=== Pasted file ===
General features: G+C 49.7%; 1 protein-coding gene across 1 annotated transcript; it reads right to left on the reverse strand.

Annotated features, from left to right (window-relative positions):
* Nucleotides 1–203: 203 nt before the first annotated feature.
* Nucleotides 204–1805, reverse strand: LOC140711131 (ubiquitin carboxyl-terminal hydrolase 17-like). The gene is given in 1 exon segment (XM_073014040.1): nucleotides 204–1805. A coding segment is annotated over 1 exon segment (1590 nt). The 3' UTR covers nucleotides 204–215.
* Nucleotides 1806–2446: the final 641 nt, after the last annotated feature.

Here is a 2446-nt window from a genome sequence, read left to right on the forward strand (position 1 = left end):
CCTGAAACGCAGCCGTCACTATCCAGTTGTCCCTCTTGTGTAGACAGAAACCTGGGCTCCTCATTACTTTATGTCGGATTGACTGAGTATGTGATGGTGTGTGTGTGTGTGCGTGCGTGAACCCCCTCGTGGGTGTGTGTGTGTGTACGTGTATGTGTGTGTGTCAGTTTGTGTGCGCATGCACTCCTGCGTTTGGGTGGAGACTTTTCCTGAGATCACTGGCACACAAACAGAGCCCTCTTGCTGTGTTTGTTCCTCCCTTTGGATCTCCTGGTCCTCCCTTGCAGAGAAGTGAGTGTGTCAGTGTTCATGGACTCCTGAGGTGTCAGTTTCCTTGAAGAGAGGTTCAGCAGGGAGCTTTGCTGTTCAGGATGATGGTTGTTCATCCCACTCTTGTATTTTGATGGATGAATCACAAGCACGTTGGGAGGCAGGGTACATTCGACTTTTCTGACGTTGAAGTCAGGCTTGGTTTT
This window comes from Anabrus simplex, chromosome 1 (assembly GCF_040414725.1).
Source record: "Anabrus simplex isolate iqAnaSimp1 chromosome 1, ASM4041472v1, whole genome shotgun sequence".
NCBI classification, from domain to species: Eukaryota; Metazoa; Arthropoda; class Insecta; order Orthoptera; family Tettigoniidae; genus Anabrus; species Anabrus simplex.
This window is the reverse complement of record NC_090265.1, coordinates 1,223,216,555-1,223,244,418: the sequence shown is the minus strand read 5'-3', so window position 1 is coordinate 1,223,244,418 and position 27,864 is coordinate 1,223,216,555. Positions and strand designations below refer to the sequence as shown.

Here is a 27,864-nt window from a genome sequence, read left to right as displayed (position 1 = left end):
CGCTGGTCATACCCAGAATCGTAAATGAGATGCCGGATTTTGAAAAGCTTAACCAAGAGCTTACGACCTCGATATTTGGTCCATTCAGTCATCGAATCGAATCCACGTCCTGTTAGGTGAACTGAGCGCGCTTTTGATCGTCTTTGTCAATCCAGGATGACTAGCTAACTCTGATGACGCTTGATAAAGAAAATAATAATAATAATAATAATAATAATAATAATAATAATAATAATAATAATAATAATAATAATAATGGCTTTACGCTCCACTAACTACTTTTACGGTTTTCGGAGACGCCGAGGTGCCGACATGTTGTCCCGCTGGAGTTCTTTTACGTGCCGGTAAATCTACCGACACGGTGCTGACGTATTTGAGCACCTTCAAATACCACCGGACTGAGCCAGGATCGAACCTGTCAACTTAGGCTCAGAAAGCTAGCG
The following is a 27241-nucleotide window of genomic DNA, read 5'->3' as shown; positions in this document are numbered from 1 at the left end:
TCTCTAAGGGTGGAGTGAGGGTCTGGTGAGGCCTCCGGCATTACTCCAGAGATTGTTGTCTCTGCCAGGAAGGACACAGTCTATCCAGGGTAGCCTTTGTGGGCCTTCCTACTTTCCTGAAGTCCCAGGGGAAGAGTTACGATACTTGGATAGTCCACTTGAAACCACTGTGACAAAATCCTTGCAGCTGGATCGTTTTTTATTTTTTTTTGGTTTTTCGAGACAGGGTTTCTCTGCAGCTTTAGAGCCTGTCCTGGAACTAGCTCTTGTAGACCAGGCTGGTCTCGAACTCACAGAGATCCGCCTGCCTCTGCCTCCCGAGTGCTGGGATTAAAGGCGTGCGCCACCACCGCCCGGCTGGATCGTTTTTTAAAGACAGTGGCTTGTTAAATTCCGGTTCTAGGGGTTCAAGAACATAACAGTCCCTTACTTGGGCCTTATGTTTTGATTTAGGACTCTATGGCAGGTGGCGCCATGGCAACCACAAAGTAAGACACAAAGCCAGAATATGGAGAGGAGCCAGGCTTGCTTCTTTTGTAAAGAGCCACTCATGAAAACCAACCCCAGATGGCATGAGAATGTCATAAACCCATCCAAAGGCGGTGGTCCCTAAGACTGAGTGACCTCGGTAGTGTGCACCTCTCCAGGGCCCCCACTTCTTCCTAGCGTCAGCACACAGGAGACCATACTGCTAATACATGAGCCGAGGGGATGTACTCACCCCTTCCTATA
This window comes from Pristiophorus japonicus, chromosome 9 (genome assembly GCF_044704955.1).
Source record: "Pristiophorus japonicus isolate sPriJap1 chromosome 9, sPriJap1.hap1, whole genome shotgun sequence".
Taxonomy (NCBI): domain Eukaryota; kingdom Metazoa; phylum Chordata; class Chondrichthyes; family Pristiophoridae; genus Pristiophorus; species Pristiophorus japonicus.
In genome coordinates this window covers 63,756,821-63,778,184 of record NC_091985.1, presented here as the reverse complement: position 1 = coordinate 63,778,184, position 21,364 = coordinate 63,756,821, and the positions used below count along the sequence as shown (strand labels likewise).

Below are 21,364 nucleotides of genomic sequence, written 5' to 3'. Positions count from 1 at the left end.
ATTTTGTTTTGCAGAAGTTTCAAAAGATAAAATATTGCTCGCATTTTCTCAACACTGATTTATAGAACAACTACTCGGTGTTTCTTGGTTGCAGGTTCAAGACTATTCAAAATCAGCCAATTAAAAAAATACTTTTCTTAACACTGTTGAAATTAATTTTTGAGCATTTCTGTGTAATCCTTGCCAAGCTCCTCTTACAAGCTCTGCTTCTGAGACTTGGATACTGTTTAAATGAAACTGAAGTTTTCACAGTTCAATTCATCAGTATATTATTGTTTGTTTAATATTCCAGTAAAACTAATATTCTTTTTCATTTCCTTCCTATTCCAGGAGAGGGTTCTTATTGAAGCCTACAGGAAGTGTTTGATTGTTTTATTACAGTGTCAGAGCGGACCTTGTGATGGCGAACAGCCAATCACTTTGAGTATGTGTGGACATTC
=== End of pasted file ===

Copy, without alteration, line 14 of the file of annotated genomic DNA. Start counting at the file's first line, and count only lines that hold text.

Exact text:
The following is a 27241-nucleotide window of genomic DNA, read 5'->3' as shown; positions in this document are numbered from 1 at the left end: